Working with people to enable them to change the world for the better and therefore to practise what I preach about participation and active citizenship has been fundamental.  It is the Labour Party working with and in the community that brings about lasting change.

Yet there does come a time when a fresh approach and the energy that goes with it outweigh other considerations, and I believe that for the Party and for the constituency, as well as for me personally, that moment has come. Whilst I still have the drive, enthusiasm and commitment I have always had, sustaining this for a further six years (and a year before the General Election and with fixed term Parliaments, that is what staying on would mean) would not only be challenging but could lead to a less effective service to constituents.  In simple terms, I would rather leave while I am still giving 100%.

He added:

I was privileged to be able to lead on ground-breaking policies, from the introduction of universal early years and nursery provision, to the transformation of education in our schools, and the security of the nation post the 11th September attack in the United States in 2001.

It was a privilege to enable young people to have a job, to access higher education frozen under the previous Government, and to be able to oversee the most substantial fall in crime in recent history.  All of us build on what has come before and learn the lessons that change often takes more time and greater patience than is acceptable to any Minister intent on immediate improvement and early outcomes.  Many of the seeds I was able to sow, from welfare reform to lifelong learning and from the new challenge of cyber security to the debate on values and citizenship, are only now bearing fruit.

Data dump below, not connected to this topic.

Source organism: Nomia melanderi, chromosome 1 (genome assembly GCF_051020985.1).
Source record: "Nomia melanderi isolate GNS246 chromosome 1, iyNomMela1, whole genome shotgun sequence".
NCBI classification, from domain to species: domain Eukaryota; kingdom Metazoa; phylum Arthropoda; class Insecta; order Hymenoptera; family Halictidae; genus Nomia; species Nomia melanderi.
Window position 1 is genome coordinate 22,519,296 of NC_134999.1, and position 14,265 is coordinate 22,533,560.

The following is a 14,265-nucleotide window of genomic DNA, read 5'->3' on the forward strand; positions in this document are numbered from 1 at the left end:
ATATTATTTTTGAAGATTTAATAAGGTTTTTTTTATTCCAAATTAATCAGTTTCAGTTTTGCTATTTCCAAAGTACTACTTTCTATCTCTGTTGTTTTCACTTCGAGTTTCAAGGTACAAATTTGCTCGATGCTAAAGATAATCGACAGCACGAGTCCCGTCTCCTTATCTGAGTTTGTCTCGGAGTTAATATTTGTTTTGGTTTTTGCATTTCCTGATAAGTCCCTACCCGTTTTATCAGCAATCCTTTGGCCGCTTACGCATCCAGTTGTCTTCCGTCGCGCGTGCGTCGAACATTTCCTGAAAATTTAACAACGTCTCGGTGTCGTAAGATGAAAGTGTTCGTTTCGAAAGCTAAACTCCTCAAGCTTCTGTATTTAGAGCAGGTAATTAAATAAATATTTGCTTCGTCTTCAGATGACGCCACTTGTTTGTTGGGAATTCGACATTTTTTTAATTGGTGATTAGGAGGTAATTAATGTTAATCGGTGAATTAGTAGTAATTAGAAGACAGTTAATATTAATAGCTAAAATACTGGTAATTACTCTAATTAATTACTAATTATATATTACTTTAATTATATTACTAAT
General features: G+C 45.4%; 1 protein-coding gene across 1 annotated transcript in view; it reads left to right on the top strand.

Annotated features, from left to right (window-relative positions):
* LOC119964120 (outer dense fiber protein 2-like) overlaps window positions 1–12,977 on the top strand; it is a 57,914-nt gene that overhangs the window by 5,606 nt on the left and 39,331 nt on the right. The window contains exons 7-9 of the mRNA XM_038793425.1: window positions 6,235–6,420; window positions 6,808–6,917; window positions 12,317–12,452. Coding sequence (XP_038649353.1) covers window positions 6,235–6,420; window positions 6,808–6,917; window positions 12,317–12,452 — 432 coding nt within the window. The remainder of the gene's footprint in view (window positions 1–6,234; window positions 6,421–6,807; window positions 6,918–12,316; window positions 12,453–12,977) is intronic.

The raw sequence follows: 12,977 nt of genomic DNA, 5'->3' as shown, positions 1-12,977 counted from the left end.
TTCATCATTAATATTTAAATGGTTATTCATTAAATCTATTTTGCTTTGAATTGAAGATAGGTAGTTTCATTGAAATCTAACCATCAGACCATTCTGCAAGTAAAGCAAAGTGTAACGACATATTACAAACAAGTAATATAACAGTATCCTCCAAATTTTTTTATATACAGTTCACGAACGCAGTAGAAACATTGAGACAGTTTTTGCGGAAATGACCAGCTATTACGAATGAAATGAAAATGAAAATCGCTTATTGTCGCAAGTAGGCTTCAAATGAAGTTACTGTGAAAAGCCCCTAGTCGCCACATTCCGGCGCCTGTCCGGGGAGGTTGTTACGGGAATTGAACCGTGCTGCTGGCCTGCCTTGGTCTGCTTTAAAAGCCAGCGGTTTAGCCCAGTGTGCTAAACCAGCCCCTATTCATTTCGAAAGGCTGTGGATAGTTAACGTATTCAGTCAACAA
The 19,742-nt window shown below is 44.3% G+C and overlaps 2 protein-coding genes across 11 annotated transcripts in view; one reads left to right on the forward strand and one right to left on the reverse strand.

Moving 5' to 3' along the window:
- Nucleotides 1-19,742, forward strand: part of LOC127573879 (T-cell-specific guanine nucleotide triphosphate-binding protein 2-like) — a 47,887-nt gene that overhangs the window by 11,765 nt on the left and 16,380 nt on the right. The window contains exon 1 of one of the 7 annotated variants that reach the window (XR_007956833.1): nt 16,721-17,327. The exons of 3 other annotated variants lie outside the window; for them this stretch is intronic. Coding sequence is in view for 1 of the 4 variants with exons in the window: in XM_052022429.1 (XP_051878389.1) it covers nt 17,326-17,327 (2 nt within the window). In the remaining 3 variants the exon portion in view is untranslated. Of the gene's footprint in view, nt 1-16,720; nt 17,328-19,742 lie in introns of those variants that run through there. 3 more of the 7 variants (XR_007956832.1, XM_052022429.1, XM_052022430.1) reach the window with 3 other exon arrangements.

Above all this is a moment when we need to offer hope, a belief in Government as a means of supporting people in making their own decisions and coping with unprecedentedly rapid change in an increasingly global political environment. Helping with the transitions of life, providing greater security and overcoming the fears generated by uncertainty, can only be achieved by a Labour Government committed to giving a voice to those excluded from the power which comes with wealth and privilege.

Ed Miliband is committed to leading Britain through the challenges ahead, to offering that hope and transforming our country in order to take on both the opportunities and pitfalls of globalisation, and to hear and respond to fears and concerns of men and women across the country. That is why all of us have an obligation to ensure that we elect a Labour Government and put Ed Miliband in Downing Street on May 7th next year.

And here's Miliband's response:

David Blunkett is a man whose commitment and determination have carried him to the highest positions in politics with one purpose: to serve the people of our country. He will be hugely missed.

David can take great pride in all he has done to improve the lives of people in this country. He has been an amazing asset to the Labour Party and to Britain and I know he will continue to serve the country and the Labour Party with great distinction.

George Eaton is political editor of the New Statesman.